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Mike Nichols - SonOfNun Technology If I were the captain on a big steamboat...

I have been reading several posts from folks I respect for their advancement of practices like TDD, Agile ,DDD, and so on. Their wisdom has helped give me a great toolset to build deep, maintainable code that is production-minded throughout now. This is contrasted to writing what amounted to 'demoware' as I tried to write maintainable code using RAD tools.

Still, I think Agile-minded leaders need to bear in mind that the enemy is not Microsoft if their creed is in fact rooted in the pragmatism of their approach. One of the things about TDD development that has revolutionised my own workspace has been the constraints it keeps on me during design; that is, I don't rabbit-trail into things that are obvious, but not important. Instead of writing endless text about the evils of Microsoft, write a comparison with examples of development of a use-case comparing RAD design versus TDD. THAT would help me!

I don't like the hours I used to waste spewing out Typed Datasets and binding them to Web Forms and then thinking that I was doing Enterprise development because Microsoft documentation had tutorials online that used the word "Enterprise". I understand now that they are probably talking about Star Trek since there is nothing down-to-earth or realistic about maintaining acres of ADO.NET code, SQL Stored Procs, DataSets that aren't scalable (practically), WebForms that contain business logic (where is that business rule again?), and so on. I dislike that the architectural guidance offered by Microsoft is either nil or misleading, usually leading to a sea of duplicated code and workaround code to deal with the duplicated code. Finally, it is frustrating to me that I have virtually had to learn Java in order to learn established enterprise-scale practices such as Design Patterns (both architectural and design).

That said, I think the folks who are good teachers should teach. Otherwise, the various blog posts are like eating a pie with only the merengue...you know that your eating something but its just fluffy gunk that doesn't satisfy. Gimme the chocolate layer with the crunchy oreo crust! That's the part I am really after if I am listening to what you say.

When I first started teaching music at a university, I sought to establish myself as 'respectable' among my students by being harsh and critical about the minutae of their performance. I though this was guidance since what I said was probably true. But I finally learned that merely telling them what they were doing wrong wasn't going to help them be better musicians...they needed to be discipled into doing what was BETTER. Doing that automatically led them away from bad practices and they became satisfied by what they heard themselves doing...so they wanted more.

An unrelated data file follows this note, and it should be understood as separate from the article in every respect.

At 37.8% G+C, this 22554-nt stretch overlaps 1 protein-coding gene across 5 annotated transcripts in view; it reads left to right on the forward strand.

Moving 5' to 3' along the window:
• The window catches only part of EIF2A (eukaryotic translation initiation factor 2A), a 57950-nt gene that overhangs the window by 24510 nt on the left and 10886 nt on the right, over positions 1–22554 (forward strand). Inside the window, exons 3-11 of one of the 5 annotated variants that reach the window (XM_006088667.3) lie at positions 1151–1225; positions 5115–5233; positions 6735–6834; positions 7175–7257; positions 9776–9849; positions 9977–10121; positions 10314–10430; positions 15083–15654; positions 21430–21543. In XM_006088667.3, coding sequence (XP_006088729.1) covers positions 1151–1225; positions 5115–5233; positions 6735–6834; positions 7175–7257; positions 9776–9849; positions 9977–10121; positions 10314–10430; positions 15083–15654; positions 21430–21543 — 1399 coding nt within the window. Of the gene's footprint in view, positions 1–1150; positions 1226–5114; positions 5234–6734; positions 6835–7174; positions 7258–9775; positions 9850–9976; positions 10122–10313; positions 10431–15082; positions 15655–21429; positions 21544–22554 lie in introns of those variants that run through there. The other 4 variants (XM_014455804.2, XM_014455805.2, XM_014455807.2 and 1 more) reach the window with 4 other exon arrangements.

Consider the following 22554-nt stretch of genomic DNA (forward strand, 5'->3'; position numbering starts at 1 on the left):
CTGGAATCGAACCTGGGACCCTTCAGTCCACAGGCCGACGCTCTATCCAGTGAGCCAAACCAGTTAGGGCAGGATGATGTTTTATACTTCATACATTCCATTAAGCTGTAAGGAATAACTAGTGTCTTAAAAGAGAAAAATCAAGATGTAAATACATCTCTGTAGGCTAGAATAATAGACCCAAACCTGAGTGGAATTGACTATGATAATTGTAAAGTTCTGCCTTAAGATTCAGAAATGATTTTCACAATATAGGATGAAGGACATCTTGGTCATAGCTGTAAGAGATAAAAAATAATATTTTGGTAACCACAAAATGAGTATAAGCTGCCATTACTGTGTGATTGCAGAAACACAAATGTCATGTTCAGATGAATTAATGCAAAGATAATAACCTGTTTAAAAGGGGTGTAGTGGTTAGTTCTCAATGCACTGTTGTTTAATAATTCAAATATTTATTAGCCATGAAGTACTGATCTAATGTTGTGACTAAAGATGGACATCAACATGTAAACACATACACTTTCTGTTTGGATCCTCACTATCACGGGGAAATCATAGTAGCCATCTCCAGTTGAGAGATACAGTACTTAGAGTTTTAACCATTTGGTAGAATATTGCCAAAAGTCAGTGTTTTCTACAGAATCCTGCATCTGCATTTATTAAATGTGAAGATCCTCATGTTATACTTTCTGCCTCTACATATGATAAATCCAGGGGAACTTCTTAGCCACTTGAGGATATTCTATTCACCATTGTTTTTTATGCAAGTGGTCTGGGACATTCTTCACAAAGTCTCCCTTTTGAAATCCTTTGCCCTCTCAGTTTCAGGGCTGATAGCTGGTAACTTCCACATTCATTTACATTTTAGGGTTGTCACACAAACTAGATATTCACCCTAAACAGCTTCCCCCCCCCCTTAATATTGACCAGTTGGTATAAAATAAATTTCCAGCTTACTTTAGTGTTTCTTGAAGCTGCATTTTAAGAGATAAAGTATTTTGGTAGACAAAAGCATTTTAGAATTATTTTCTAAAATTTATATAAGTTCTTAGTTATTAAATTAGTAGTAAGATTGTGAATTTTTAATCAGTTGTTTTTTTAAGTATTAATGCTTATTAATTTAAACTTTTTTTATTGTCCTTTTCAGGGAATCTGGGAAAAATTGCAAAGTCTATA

I appreciate the caution Agile folks offer about what Microsoft touts as "design patterns" or "best practices" and so on. But if you blog and you are knowledgable and you really want to aid the community (which is why, I assume, you blog)...TEACH, DON'T RANT! Ranting is useful if there is a lesson in it, but usually it's like listening to Hillary Clinton talk about the war...I'd rather listen to a horse getting an enema.

Here's some things we need

  • Design Patterns applied in various situations throughout Domain Design
  • Layering in an application...what goes where and how do I get to it?
  • Examples of common Java practices in a visual Studio solution
  • What are some good idears for setting up a Visual Studio solution...ie, where do my tests go? What do I test?
  • How do I choose a data access (OR/M) provider or shoudl I build my own?
  • If Martin Fowler, Eric Evans, etc were to write their books in a Visual Studio solution what would that look like?

These are some little snippets of things that would have helped me once upon a time...

I know Microsoft has lots of money and they have stunted the growth of talented people who want to write good code. But they aren't the enemy. Bad practices are. You aren't going to bring down goliath with critical river-rocks, but you can make his yells to your comrades a little less audible by providing meaningful guidance.

Ok...I think my own little rant it over. I feel better now.

Posted on Wednesday, August 23, 2006 4:04 AM General , OOP, Patterns, Architecture | Back to top


Comments on this post: Remember Who The Enemy Is

# re: Remember Who The Enemy Is
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I often think how awesome it would be to have an evening where Java and .NET developers could get together from their respetive user group base and talk about software development...not from a platform base, but just from a development base: turning business requirements into systems. I think there's alot to learn from both sides. Its unfortunate though that religious zealousness is bound to get in the way.

D
Left by D'Arcy from Winnipeg on Aug 23, 2006 5:07 AM

# re: Remember Who The Enemy Is
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D'Arcy, Getting Java and .Net developers together, just like you want, is something I've been hard at work trying to do in NJ. The problem is finding a big enough space that we can either get for free or find someone to donate the money. Think of it as a joint .Net & Java Code Camp.

I'm working on it, but right now, the money is hard to find (since I can't get the local universities to donate the space).

Don
Left by Don Demsak on Aug 24, 2006 8:54 AM

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